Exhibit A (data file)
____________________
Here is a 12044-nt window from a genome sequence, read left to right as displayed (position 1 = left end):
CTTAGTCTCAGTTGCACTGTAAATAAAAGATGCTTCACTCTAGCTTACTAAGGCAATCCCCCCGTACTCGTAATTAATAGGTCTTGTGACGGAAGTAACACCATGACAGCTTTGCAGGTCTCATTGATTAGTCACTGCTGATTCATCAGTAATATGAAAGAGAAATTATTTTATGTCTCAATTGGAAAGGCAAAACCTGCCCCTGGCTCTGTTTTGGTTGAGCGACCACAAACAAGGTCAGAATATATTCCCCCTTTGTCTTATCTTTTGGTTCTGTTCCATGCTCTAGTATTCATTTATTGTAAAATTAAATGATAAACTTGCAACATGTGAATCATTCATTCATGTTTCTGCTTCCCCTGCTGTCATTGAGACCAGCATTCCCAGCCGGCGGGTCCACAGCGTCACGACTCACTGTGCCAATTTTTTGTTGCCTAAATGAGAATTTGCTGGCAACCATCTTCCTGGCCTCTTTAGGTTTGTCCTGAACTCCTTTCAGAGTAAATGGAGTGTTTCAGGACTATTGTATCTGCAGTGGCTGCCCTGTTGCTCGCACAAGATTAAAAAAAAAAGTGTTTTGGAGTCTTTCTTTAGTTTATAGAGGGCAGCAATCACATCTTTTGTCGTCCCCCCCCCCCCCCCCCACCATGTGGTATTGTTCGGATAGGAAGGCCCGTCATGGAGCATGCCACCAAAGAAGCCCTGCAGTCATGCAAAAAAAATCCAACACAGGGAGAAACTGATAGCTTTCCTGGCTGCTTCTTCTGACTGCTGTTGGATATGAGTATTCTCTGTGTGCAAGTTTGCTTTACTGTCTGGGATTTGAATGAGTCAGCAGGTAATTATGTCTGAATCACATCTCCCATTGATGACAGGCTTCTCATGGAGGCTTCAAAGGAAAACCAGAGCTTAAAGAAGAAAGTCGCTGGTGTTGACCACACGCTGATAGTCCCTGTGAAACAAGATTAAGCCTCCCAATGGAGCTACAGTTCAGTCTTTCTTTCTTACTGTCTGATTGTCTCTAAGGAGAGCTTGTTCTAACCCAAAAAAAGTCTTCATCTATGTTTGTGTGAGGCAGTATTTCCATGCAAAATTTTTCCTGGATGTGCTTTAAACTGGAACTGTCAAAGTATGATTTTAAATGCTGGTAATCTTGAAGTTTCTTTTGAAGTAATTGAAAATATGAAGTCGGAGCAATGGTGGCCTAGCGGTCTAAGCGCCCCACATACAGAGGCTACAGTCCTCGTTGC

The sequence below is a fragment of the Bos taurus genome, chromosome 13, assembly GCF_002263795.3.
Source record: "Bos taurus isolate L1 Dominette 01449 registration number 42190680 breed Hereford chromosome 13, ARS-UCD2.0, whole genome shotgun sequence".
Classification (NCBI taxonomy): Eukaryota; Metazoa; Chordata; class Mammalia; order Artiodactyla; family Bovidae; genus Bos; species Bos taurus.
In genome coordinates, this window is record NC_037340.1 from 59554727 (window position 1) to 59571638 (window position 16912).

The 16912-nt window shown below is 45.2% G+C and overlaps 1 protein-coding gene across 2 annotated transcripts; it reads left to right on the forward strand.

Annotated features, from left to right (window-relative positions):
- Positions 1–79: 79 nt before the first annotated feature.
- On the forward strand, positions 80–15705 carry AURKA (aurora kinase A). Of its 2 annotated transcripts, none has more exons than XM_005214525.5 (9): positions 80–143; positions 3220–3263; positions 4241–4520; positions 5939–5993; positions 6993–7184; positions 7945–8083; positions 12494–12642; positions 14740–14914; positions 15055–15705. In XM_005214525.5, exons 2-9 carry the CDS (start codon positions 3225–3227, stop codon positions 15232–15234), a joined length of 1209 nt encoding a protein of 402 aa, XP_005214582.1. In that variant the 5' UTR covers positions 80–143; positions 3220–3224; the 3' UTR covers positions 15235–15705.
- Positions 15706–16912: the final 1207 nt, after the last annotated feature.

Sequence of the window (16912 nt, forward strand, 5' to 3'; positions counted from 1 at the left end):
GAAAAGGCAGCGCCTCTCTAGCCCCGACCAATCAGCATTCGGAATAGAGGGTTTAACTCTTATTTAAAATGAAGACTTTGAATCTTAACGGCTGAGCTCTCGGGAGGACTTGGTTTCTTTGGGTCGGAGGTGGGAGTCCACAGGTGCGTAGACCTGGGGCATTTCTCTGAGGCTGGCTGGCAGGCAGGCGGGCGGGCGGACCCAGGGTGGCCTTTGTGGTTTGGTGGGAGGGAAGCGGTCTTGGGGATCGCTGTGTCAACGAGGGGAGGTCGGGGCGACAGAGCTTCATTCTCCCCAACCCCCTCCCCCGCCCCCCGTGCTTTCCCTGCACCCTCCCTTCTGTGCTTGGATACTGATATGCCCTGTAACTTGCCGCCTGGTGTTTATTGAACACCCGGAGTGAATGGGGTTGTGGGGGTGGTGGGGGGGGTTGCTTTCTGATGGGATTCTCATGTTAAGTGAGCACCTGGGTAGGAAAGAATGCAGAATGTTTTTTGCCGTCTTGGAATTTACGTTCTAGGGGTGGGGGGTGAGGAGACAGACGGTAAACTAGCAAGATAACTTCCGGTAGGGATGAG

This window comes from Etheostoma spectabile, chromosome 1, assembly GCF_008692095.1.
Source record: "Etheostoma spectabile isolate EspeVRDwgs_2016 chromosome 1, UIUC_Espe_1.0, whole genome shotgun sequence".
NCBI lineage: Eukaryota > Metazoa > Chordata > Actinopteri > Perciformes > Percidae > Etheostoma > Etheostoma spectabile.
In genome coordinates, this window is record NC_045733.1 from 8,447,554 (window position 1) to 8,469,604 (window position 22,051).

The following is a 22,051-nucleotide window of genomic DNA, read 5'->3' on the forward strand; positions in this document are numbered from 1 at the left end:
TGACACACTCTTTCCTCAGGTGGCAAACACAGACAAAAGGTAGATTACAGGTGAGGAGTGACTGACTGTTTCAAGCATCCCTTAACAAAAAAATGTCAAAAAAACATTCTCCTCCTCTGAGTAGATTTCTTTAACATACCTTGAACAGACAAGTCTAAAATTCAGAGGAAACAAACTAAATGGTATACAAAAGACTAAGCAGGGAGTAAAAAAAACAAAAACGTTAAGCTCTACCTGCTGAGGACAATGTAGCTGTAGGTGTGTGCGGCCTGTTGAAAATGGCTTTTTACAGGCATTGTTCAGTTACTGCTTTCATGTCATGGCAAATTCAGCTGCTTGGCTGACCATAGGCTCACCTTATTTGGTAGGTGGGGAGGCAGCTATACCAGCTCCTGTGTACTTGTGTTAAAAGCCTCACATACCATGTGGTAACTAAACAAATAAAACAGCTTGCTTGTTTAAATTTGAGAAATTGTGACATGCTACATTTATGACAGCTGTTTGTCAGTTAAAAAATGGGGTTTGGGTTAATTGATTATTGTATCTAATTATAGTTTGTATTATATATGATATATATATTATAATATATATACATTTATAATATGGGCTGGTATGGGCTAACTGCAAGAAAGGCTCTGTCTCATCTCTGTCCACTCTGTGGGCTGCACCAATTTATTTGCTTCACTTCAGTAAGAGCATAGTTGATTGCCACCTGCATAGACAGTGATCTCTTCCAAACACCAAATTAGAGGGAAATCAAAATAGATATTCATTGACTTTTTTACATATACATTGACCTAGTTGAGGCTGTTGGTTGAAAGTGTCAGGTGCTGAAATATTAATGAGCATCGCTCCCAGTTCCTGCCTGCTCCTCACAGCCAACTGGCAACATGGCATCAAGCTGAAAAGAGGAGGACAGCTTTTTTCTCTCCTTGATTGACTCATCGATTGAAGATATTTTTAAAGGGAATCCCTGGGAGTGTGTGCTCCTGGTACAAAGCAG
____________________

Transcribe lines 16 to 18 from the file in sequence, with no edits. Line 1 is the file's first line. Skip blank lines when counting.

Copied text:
NCBI lineage: Eukaryota > Metazoa > Chordata > Actinopteri > Perciformes > Percidae > Etheostoma > Etheostoma spectabile.
In genome coordinates, this window is record NC_045733.1 from 8,447,554 (window position 1) to 8,469,604 (window position 22,051).

The following is a 22,051-nucleotide window of genomic DNA, read 5'->3' on the forward strand; positions in this document are numbered from 1 at the left end: